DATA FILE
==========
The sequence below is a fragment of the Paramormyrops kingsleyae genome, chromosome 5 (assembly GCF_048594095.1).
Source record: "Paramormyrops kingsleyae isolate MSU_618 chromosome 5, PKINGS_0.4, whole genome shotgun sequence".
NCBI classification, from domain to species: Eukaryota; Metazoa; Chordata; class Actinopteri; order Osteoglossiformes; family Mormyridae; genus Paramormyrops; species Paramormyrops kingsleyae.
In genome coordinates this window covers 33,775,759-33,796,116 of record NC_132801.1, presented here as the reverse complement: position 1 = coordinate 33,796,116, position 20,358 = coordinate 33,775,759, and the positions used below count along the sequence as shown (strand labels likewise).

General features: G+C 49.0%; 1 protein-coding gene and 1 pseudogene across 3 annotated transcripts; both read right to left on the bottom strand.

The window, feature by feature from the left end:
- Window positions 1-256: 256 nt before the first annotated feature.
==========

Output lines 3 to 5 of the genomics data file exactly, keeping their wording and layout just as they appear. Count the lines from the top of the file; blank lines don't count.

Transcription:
NCBI classification, from domain to species: Eukaryota; Metazoa; Chordata; class Actinopteri; order Osteoglossiformes; family Mormyridae; genus Paramormyrops; species Paramormyrops kingsleyae.
In genome coordinates this window covers 33,775,759-33,796,116 of record NC_132801.1, presented here as the reverse complement: position 1 = coordinate 33,796,116, position 20,358 = coordinate 33,775,759, and the positions used below count along the sequence as shown (strand labels likewise).

General features: G+C 49.0%; 1 protein-coding gene and 1 pseudogene across 3 annotated transcripts; both read right to left on the bottom strand.